Snatched Conversations

“I just made up my mind to be cremated,” my 93-year old friend told me recently.

“Why not be buried?” I asked.

“I don’t want to rot in a box,” she said.

“Then consider being sprinkled,” I said.

“I cant swim,” she said.  Orange

“My mother wasn’t a good cook,” my friend said. “So imagine my delight as a young girl when I came home from school one day to the aroma of stew simmering on the stove.”

“Did she surprise you with a home-cooked meal?” I asked.

“No, she was stewing meat for the dogs and I got a frozen dinner,” she said.

“I had a friend in college who slept in a bathtub,” Jules said.

“Why there?” I asked.

“Because we called him Mr. Machine and he had shifty eyes and I guess he had to live up to his name,” he said.

“It’s not brunch anymore,” said the hostess in the hotel dinning room.

That would make a good title for a novel, I thought. The story would center around a woman of social standing searching for the perfect brunch in her city in order to invite her best friends to join her and announce she was going to kill herself, except in the course of trying different dishes around town she falls in love with the cooking of an old-timer Parisian chef whose food awakens the passions in her life.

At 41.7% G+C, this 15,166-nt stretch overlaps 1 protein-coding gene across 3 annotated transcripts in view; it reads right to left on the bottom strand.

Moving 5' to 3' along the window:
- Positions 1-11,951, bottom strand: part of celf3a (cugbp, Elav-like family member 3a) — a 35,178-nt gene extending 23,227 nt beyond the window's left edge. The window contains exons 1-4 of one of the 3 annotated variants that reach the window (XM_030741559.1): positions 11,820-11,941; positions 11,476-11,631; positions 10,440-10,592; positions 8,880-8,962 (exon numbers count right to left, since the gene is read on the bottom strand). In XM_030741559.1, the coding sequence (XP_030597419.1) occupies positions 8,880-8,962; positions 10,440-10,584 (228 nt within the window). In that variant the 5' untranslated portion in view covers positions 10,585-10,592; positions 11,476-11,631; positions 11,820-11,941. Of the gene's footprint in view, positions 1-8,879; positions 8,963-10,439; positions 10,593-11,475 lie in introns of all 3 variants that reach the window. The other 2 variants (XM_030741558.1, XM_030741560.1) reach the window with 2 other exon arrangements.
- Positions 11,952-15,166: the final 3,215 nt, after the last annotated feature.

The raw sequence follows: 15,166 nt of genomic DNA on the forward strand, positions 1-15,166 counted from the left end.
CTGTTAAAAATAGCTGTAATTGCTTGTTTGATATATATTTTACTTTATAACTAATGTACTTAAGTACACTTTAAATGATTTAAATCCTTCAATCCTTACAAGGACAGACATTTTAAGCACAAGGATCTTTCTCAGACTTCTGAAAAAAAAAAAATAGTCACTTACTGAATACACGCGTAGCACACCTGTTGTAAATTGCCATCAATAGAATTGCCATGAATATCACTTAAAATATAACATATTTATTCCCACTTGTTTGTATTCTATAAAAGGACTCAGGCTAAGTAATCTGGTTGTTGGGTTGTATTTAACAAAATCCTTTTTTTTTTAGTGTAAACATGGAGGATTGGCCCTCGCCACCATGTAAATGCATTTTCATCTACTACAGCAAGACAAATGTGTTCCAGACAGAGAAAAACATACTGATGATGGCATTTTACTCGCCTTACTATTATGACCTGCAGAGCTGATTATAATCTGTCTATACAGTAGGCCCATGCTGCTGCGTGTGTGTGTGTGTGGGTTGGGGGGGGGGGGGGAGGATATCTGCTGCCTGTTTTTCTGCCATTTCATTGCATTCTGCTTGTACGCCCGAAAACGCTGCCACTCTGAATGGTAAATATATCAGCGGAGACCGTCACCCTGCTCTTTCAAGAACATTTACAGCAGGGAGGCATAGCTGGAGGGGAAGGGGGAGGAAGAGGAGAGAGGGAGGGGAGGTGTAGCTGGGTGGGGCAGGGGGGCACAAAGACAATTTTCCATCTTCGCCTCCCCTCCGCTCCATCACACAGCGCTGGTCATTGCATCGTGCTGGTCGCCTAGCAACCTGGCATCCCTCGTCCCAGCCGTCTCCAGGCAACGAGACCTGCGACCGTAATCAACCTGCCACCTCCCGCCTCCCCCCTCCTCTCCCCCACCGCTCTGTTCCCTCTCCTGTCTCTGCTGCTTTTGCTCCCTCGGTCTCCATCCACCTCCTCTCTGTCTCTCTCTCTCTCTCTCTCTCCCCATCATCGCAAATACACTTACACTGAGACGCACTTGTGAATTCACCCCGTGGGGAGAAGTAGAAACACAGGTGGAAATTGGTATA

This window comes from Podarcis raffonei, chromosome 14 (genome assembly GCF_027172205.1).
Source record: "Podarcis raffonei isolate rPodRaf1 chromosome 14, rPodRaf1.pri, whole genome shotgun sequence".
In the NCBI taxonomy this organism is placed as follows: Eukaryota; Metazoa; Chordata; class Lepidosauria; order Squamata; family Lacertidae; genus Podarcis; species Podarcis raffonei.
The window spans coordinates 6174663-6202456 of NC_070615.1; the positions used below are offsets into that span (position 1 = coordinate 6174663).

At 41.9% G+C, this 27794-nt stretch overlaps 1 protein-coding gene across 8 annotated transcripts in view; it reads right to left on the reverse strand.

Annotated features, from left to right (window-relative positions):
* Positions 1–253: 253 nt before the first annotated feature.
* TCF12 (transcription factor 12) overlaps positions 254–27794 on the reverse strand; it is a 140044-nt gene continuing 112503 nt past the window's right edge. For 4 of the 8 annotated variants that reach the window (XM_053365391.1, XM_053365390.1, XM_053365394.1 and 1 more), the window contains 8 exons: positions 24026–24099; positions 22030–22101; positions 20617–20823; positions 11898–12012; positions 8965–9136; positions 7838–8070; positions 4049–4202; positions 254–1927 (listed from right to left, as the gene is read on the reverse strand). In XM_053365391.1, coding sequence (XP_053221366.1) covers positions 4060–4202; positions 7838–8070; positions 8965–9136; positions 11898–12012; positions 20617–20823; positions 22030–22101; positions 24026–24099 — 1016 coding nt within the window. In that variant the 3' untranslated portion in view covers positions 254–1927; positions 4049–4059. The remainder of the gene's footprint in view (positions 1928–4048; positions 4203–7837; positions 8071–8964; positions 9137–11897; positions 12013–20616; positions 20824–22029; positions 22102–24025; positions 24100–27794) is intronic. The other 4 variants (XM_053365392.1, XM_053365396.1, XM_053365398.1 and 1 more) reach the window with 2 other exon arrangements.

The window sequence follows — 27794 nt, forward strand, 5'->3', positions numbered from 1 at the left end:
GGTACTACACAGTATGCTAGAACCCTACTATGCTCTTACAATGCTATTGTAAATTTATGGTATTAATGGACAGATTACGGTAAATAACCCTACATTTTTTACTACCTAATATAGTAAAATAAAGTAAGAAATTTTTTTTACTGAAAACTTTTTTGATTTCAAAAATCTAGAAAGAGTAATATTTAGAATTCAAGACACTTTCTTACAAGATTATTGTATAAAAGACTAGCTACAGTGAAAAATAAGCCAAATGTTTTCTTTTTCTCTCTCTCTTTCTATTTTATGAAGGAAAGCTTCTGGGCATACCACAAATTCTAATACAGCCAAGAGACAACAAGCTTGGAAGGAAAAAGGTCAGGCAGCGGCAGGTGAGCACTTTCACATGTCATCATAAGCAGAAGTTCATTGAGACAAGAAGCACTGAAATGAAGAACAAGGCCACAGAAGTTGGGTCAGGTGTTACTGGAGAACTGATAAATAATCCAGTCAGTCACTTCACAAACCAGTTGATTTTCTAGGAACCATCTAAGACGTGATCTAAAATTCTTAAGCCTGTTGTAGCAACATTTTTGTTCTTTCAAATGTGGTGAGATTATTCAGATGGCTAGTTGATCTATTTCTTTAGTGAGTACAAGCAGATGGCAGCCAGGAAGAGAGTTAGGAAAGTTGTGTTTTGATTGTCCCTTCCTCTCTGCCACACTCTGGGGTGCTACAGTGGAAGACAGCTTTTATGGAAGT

Calvin says, “You’ve fallen off your rocker.” beagle

 

 

 

Dynamite Comes in Small Packages

We had lunch with friends today. A young couple with their two daughters. Alice is 5-years old and brilliant. She showed off her nail polished hands and said, “I had them done by a professional.” Then she pulled out a snowflake from her pocket, unfolded it and announced, “See how symmetrical it is?”

I want to know what they’re feeding this kid to eat.

Her father asked Alf if he’d like to babysit Alice sometime. “She cleans toilets,” he said.

“You do?” Alf said.

“Yes, I do,” Alice said. cropped-img_0446.jpg

“I have six toilets,” Alf said.

Alice’s eyes widened. “You do?”

“Yes, and they’re all around the dining room table.”

Alice pondered that.

“Well, I have two,” she said rather seriously and then broke into a smile. “You’re a lot of fun,” she said to Alf.

This kid isn’t five. She’s twenty-five in kid’s skin.

Alice reads, writes, paints, and carries on a conversation better than some adults I know.

It doesn’t hurt that her parents are brilliant, too.

Calvin says, “If parents would only realize that kids are people, too. Just like us pups. We come out of the chute fully formed. Only our ears need growing.” beagle

 

The Aftermath of Christmas

The day after Christmas